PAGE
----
In the current so-called golden age of television, it seems that there could be no content too crass for primetime viewing. However, with streaming platforms and cable networks forcing broadcast television to push the envelope in terms of storytelling and content, it is inevitable that some TV shows will end up going too far. Here are twelve episodes of popular shows that were so controversial that they were banned after a single airing or were never shown on US TV.
American Horror Story: Cult – Mid-Western Assassin
Some of the most gruesome, violent, and shocking sequences in TV history have come from American Horror Story, Ryan Murphy’s groundbreaking anthology series. In 2017, it was Murphy who decided that one episode from the seventh instalment, Cult, could not go to air as it was originally intended. Days after a mass shooting in Las Vegas, Cult was set to air an episode that featured a similar shooting at a political rally. When critics saw the episode, they noted that the intense opening scene could be deeply unsettling for many viewers given the recent tragedy. Murphy quickly recut the episode for television, removing several realistic and disturbing shots from the shooting sequence. FX went on to make the original edit available through online digital platforms. They also ran an extra disclaimer before the episode to warn audiences that the episode may be too disturbing for some viewers.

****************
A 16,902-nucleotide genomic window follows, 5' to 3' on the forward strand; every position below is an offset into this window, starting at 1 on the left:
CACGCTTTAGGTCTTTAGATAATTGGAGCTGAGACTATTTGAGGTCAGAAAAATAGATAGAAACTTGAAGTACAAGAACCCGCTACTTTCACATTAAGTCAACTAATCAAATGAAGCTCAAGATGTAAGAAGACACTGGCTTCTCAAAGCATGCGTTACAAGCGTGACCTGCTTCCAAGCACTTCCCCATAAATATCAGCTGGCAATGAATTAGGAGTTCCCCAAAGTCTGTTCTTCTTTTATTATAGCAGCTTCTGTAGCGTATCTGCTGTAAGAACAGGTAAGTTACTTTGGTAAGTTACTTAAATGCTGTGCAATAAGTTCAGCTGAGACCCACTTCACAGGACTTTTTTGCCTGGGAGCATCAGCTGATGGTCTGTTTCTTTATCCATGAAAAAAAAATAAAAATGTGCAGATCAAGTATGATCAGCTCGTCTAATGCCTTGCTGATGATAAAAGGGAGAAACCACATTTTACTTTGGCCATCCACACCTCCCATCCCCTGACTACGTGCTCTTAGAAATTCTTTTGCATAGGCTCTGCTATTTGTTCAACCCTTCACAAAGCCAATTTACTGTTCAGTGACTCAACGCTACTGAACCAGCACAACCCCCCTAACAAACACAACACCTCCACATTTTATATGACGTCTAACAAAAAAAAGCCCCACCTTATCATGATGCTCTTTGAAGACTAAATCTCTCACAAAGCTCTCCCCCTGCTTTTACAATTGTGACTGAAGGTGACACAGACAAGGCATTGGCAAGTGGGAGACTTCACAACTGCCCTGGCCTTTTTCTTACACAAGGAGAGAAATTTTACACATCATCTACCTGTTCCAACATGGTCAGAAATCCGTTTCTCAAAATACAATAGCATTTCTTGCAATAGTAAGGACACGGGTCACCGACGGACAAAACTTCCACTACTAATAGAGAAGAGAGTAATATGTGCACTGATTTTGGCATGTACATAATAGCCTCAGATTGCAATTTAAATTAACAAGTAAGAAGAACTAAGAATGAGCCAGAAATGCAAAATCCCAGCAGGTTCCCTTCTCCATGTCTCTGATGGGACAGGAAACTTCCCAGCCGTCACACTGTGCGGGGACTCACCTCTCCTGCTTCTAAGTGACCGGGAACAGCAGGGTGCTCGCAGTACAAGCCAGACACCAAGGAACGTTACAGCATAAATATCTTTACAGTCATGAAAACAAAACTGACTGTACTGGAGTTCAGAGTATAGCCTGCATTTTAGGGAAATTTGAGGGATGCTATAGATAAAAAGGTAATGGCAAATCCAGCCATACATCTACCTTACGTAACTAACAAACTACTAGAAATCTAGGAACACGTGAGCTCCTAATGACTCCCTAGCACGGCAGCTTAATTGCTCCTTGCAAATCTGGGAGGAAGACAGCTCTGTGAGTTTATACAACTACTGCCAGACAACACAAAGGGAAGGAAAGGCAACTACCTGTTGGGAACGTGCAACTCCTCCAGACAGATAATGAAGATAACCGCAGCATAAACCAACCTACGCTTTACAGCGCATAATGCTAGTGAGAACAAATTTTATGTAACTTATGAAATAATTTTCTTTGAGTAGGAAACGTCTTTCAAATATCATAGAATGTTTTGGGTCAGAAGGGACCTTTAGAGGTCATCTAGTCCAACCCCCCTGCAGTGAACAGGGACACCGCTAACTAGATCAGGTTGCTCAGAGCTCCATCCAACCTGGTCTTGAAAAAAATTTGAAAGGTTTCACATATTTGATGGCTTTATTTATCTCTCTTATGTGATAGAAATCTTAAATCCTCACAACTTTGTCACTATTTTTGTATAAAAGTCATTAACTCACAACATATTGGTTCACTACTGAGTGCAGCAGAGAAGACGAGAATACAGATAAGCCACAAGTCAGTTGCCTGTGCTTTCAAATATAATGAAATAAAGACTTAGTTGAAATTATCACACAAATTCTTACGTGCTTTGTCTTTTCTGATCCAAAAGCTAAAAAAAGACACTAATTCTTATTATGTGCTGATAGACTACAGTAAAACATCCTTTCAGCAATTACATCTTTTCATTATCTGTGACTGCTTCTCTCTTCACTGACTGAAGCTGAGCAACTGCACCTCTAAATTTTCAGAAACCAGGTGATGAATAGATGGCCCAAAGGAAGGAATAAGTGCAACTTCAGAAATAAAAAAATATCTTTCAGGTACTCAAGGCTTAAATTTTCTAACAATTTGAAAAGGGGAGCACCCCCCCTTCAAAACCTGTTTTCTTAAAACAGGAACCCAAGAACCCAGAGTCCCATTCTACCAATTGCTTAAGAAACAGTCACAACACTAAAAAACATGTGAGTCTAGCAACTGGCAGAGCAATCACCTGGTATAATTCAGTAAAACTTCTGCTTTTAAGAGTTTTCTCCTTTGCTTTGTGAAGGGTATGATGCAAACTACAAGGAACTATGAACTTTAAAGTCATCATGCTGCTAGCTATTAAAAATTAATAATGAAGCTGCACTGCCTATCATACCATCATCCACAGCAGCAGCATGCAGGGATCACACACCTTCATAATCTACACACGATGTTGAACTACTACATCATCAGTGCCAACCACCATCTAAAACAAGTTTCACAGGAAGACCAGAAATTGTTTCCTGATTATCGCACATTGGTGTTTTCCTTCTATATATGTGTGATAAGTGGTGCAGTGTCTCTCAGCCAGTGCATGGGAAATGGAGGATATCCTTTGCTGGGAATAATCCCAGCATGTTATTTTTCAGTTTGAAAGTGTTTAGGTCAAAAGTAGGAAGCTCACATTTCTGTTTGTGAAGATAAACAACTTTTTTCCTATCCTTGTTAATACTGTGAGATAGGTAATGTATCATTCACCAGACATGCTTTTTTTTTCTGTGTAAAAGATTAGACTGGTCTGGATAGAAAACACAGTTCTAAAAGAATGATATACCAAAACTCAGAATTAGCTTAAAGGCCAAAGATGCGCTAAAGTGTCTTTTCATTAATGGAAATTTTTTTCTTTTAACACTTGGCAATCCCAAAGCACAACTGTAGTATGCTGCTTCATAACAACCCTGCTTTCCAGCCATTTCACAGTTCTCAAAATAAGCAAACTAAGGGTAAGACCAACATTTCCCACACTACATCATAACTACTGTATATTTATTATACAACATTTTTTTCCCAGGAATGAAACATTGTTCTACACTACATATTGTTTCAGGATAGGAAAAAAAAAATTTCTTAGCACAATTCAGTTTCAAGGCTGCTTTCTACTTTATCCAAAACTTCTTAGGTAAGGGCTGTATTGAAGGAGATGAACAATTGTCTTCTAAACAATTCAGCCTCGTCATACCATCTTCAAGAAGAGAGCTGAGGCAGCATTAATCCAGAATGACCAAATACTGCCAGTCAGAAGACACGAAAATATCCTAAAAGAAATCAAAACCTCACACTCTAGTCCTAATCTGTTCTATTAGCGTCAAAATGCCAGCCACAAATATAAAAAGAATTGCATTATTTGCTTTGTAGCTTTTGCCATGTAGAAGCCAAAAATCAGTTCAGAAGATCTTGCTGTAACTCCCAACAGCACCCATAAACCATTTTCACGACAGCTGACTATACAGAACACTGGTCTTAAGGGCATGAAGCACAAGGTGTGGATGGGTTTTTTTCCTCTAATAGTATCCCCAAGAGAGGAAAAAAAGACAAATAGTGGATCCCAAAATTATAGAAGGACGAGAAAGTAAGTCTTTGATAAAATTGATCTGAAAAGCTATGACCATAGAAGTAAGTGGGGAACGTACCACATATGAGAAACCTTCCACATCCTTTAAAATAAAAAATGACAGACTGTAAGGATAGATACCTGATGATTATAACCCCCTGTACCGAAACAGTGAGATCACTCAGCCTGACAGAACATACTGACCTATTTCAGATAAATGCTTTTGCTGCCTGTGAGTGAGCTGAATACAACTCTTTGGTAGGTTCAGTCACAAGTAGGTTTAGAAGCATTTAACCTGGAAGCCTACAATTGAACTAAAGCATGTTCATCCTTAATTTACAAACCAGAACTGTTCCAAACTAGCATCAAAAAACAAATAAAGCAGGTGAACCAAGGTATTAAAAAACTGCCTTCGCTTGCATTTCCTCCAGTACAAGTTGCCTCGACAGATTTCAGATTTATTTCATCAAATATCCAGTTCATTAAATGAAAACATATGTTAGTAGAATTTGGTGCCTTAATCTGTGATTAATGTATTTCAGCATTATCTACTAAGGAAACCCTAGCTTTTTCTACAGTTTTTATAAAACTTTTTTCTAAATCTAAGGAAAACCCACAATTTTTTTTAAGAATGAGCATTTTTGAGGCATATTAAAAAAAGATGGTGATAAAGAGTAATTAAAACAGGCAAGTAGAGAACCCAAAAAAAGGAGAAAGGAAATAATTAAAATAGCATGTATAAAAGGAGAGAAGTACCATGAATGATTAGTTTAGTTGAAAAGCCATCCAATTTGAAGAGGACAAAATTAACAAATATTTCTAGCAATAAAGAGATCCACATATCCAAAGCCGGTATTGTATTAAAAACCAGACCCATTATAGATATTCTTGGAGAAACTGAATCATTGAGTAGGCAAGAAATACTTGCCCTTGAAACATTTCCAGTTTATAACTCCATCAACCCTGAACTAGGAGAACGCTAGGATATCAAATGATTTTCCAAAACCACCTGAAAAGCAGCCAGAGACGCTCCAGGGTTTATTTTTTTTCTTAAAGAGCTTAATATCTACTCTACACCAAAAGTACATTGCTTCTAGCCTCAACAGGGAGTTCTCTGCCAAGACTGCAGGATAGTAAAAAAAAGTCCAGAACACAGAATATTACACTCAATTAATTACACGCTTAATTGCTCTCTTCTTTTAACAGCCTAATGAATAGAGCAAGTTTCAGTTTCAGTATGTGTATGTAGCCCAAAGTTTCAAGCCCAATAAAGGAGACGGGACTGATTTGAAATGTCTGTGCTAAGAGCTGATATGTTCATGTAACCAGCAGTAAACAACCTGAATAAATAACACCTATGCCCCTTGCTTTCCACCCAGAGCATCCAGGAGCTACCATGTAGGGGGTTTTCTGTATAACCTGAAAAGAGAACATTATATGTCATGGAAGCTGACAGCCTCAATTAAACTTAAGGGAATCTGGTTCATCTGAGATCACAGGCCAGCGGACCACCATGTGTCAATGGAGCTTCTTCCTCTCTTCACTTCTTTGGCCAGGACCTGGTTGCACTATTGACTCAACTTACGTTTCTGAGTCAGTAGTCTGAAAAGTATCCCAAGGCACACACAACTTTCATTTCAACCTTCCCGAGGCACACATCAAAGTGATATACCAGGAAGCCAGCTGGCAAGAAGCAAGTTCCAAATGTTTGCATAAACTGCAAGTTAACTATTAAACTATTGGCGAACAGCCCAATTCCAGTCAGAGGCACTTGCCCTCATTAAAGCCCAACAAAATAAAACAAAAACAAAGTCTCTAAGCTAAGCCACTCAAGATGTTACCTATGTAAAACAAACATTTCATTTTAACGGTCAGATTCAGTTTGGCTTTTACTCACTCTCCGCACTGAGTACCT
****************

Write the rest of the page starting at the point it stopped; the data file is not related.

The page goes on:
Boy Meets World – Multiple Episodes
The Disney Channel pulled three episodes of this classic children's series from their rotation after airing each one just once on ABC. The episodes Prom-ises Prom-ises, If You Can't Be with the One You Love…, and The Truth about Honesty dealt with subject matter that Disney felt was too mature for their young audience. As a result, the episodes never aired on Disney again, although they were released on DVD and broadcasted on some syndicated channels. The episodes featured discussions of pre-marital sex between lead characters Corey and Topanga, who were in high school, and also dealt with underage drinking and peer pressure. Although the series was often hailed for dealing with important issues realistically, Disney believed these three episodes would ruffle too many feathers with their audience.